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10 year-old’s dying wish to be a missionary comes true


Photo courtesy of the Archdiocese of Madrid.

Magnús Sannleikur - published on 03/25/21

This little girl died of cancer at just 10 years old, but left an extraordinary legacy in her desire to serve God.

The star of this extraordinary story is little Teresita Castillo, whom the Archdiocese of Madrid has officially recognized as a missionary.

Teresita was suffering from brain cancer. She left this world for the Father’s eternal embrace on Sunday, March 7, 2021, offering her sufferings to God from her hospital bed.

Her story evokes that of St. Thérèse of the Child Jesus, the young Carmelite nun who never left the cloister, and yet was proclaimed patroness of the missions. There’s nothing more missionary, after all, than offering the sacrifice of oneself to God for the salvation of souls, whatever the circumstances.

The official recognition of Teresita as a missionary began with the visit of a priest to La Paz hospital in Madrid. Father Ángel Camino Lamela, episcopal vicar of the archdiocese, went there on February 11 to celebrate Holy Mass and visit the sick.

One of the patients he visited was Teresita, who had tumor removal surgery scheduled for the next day. He shared the whole experience in a public letter, and it was also covered in an article on the website of the Archdiocese of Madrid.

“I want to be a missionary”

During her conversation with the priest, the girl declared, “You know something? I love Jesus very much!”

Her mother then told her, “Tell Fr. Angel what you want to be.” Teresita was resolute: “I want to be a missionary!”

Amazed and moved, the priest later related his reaction:

It was totally unexpected. I had to draw strength out of nowhere, because of how much emotion her response provoked in me, and I said to her, “Teresita, I constitute you this very instant as a missionary of the Church and I will return this afternoon to bring you your official document and the missionary cross.”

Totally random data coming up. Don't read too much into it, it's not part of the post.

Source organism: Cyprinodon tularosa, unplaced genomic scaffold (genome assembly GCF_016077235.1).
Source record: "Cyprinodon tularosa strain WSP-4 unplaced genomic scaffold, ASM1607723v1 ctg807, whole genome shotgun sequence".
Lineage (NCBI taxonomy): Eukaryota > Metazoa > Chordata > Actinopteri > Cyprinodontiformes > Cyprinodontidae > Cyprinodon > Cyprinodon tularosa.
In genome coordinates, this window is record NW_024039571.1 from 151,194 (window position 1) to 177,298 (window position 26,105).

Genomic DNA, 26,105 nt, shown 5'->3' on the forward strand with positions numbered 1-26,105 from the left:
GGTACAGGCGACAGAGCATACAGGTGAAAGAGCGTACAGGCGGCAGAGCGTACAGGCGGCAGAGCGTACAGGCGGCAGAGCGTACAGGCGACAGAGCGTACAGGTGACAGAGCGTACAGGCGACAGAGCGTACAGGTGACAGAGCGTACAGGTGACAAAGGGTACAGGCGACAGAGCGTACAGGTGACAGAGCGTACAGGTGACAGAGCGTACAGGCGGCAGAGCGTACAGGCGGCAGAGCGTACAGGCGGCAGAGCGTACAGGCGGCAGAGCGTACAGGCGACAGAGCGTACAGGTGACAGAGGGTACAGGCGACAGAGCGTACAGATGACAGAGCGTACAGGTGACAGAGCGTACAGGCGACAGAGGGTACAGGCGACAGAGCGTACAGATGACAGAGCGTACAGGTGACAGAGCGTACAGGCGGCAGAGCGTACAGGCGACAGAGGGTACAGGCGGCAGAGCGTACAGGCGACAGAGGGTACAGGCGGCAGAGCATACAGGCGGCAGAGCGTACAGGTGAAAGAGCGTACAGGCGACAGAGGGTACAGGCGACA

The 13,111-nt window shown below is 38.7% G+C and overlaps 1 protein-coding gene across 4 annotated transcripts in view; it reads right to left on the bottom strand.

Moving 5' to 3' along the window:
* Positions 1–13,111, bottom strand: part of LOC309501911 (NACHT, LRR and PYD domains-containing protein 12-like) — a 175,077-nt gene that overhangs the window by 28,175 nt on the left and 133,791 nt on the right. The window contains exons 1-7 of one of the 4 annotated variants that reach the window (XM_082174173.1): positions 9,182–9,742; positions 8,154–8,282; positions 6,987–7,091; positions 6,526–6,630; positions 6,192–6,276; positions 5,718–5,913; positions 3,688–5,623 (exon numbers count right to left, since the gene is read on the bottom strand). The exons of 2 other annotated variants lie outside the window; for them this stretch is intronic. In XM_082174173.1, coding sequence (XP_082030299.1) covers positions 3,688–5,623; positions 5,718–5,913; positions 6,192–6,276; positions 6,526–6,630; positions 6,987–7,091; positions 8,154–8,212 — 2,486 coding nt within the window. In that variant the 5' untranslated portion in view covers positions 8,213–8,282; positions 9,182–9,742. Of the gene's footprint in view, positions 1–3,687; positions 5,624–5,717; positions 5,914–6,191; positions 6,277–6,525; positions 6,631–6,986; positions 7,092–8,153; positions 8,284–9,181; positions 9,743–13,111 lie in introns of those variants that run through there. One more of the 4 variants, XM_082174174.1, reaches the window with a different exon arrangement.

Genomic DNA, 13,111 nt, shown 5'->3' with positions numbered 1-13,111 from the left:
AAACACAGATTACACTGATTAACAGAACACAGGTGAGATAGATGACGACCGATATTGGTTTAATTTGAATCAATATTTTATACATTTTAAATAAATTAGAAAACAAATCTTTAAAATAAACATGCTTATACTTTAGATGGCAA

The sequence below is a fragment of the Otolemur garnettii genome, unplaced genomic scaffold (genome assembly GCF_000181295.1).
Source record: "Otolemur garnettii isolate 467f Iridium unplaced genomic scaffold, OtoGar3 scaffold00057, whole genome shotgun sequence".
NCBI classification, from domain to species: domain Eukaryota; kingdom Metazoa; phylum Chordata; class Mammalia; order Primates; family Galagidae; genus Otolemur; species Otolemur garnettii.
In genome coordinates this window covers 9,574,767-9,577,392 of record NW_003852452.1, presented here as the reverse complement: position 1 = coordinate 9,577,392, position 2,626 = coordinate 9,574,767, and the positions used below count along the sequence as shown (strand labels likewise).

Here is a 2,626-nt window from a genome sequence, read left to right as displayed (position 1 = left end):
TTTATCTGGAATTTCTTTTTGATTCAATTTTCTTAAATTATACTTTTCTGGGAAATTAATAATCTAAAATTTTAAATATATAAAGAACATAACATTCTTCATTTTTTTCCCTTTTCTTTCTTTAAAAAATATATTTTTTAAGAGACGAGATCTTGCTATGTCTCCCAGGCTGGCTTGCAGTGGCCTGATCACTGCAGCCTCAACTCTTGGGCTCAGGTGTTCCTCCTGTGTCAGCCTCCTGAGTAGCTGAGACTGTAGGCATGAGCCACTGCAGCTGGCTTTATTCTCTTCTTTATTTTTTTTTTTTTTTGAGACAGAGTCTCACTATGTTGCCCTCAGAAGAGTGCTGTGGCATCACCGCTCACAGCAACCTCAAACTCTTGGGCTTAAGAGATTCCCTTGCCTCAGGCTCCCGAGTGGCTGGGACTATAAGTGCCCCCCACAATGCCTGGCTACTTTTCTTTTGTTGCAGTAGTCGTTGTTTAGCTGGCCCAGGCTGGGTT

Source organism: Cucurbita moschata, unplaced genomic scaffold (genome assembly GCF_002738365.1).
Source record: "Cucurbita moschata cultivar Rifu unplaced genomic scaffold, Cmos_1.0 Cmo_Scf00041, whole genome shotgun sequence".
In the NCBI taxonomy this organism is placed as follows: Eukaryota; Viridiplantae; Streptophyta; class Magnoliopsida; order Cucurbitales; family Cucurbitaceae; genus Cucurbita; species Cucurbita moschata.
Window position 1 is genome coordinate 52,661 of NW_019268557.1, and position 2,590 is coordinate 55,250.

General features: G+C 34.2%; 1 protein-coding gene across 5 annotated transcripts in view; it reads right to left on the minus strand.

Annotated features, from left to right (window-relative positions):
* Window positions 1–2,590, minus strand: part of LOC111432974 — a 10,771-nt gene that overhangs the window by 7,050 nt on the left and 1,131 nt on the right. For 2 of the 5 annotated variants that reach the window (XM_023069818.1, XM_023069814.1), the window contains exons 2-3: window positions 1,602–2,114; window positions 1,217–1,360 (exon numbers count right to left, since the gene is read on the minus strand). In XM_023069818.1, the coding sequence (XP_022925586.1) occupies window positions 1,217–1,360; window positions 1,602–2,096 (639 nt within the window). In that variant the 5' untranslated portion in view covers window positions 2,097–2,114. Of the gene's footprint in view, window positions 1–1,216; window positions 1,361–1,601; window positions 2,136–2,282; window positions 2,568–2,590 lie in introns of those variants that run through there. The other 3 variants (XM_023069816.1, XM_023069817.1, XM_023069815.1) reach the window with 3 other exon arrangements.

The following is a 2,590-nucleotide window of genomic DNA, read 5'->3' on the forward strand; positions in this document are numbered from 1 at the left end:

Officially a missionary

Fr. Ángel gave Teresita the Sacrament of the Anointing of the Sick and gave her the Eucharist. From there, he went to buy a beautiful sheet of paper, and then back to his office to draw up and print a simple document recognizing Teresita as a missionary.

That afternoon, he returned to the hospital with a cross and with the signed and stamped document for Teresita. The girl’s mother could hardly believe what was happening.

Her daughter asked to have the cross hung by her bed, saying, “Put the cross on the bar so I can get a good look at it. Tomorrow I’m taking it to the operating room. I’m already a missionary!”

Teresita’s departure

God, however, wanted Teresita to intercede for the missions with Him in heaven. She died on March 7 of this year and was buried the following day.

Born in Russia, Teresita was the adopted daughter of a Spanish couple and lived in Spain since the age of 3. She demonstrated from early childhood a powerful spiritual life. She attended Holy Mass every day at the school of the Daughters of St. Mary of the Heart of Jesus in Madrid.

Cardinal Archbishop Carlos Osoro made a point of calling the family during the wake to give them his condolences and his blessing. Teresita’s testimony of faith quickly and deeply resonated among the missionaries in Spain.

Fr. Ángel Camino invited the faithful to pray for Teresita and to entrust themselves to her: “I’m sure that she will protect in a special way the entire vicariate in which she was constituted a missionary.”


Read more:
Lay people are given a missionary mandate at baptism


Read more:
The missionary call of married couples

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